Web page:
Assessment Task 6
Learning Outcomes: 1, 2, 3
There is a final examination worth 40% during the examination period. Students are responsible for ensuring that they are present during the scheduled examination time and should therefore not plan any travel for the examination period until after the examination timetable has been finalised. Refer to the Course Assessment Book on Wattle for further details.
Academic integrity is a core part of the ANU culture as a community of scholars. At its heart, academic integrity is about behaving ethically, committing to honest and responsible scholarly practice and upholding these values with respect and fairness.
The ANU commits to assisting all members of our community to understand how to engage in academic work in ways that are consistent with, and actively support academic integrity. The ANU expects staff and students to be familiar with the academic integrity principle and Academic Misconduct Rule, uphold high standards of academic integrity and act ethically and honestly, to ensure the quality and value of the qualification that you will graduate with.
The Academic Misconduct Rule is in place to promote academic integrity and manage academic misconduct. Very minor breaches of the academic integrity principle may result in a reduction of marks of up to 10% of the total marks available for the assessment. The ANU offers a number of online and in person services to assist students with their assignments, examinations, and other learning activities. Visit the Academic Skills website for more information about academic integrity, your responsibilities and for assistance with your assignments, writing skills and study.
You will be required to electronically sign a declaration as part of the submission of your assignment. Please keep a copy of the assignment for your records. Unless an exemption has been approved by the Associate Dean (Education) submission must be through Turnitin.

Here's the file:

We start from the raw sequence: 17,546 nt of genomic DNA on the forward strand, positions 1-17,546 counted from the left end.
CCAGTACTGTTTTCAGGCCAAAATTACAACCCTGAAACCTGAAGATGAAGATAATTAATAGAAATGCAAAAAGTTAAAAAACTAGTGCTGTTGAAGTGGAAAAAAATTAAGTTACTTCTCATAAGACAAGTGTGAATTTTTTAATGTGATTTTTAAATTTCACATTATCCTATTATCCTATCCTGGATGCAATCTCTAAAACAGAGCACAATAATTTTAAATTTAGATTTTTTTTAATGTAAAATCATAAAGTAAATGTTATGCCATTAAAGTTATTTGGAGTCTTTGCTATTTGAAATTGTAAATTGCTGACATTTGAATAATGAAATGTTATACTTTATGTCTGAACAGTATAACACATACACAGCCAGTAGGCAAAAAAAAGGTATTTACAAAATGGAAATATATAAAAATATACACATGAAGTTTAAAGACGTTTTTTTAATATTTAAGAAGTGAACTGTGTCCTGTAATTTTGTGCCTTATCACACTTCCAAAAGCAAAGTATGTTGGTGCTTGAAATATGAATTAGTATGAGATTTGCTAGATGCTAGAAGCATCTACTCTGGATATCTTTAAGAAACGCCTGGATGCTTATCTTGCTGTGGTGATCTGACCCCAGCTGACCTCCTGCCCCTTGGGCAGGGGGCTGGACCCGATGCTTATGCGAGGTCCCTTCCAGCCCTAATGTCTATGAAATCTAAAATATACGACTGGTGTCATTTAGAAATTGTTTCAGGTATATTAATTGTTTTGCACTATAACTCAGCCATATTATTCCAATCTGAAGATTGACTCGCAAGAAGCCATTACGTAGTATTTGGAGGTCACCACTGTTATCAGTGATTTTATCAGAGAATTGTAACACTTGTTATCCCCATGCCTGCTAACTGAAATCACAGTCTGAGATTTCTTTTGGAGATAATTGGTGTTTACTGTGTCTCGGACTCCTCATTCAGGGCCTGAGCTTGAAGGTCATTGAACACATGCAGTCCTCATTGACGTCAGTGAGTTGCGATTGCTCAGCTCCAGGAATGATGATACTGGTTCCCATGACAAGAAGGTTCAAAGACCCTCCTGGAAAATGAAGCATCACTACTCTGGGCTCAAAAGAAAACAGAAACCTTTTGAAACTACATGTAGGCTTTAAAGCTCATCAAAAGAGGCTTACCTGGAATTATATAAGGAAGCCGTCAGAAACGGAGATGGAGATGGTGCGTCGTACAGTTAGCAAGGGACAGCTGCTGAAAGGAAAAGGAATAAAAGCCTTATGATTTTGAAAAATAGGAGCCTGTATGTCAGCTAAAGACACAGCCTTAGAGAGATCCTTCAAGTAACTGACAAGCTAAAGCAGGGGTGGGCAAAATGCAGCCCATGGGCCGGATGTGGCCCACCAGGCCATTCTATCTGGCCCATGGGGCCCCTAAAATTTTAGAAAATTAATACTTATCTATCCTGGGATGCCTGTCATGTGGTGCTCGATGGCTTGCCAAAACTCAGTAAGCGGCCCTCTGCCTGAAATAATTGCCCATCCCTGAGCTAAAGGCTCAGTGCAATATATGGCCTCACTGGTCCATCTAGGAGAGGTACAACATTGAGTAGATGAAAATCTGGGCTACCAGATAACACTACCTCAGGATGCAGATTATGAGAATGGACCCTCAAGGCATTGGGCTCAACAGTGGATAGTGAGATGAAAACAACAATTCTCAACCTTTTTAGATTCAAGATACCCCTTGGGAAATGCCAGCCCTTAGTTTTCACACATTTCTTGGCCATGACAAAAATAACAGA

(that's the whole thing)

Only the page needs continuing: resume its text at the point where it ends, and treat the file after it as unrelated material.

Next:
For some forms of assessment (hand written assignments, art works, laboratory notes, etc.) hard copy submission is appropriate when approved by the Associate Dean (Education). Hard copy submissions must utilise the Assignment Cover Sheet. Please keep a copy of tasks completed for your records.
Late submission of assessment tasks without an extension are penalised at the rate of 5% of the possible marks available per working day or part thereof. Late submission of assessment tasks is not accepted after 10 working days after the due date, or on or after the date specified in the course outline for the return of the assessment item. Late submission is not accepted for take-home examinations.
Accepted academic practice for referencing sources that you use in presentations can be found via the links on the Wattle site, under the file named “ANU and College Policies, Program Information, Student Support Services and Assessment”. Alternatively, you can seek help through the Students Learning Development website.
Extensions and Penalties
Extensions and late submission of assessment pieces are covered by the Student Assessment (Coursework) Policy and Procedure. Extensions may be granted for assessment pieces that are not examinations or take-home examinations. If you need an extension, you must request an extension in writing on or before the due date. If you have documented and appropriate medical evidence that demonstrates you were not able to request an extension on or before the due date, you may be able to request it after the due date.
Distribution of grades policy
Academic Quality Assurance Committee monitors the performance of students, including attrition, further study and employment rates and grade distribution, and College reports on quality assurance processes for assessment activities, including alignment with national and international disciplinary and interdisciplinary standards, as well as qualification type learning outcomes.
Since first semester 1994, ANU uses a grading scale for all courses. This grading scale is used by all academic areas of the University.
Support for students
The University offers students support through several different services. You may contact the services listed below directly or seek advice from your Course Convener, Student Administrators, or your College and Course representatives (if applicable).
- ANU Health, safety & wellbeing for medical services, counselling, mental health and spiritual support
- ANU Diversity and inclusion for students with a disability or ongoing or chronic illness
- ANU Dean of Students for confidential, impartial advice and help to resolve problems between students and the academic or administrative areas of the University
- ANU Academic Skills and Learning Centre supports you make your own decisions about how you learn and manage your workload.
- ANU Counselling Centre promotes, supports and enhances mental health and wellbeing within the University student community.
- ANUSA supports and represents undergraduate and ANU College students
- PARSA supports and represents postgraduate and research students
Sociophonetics, sociolinguistics, phonetics, second language acquisition
Dr Ksenia Gnevsheva
Dr Jennifer Hendriks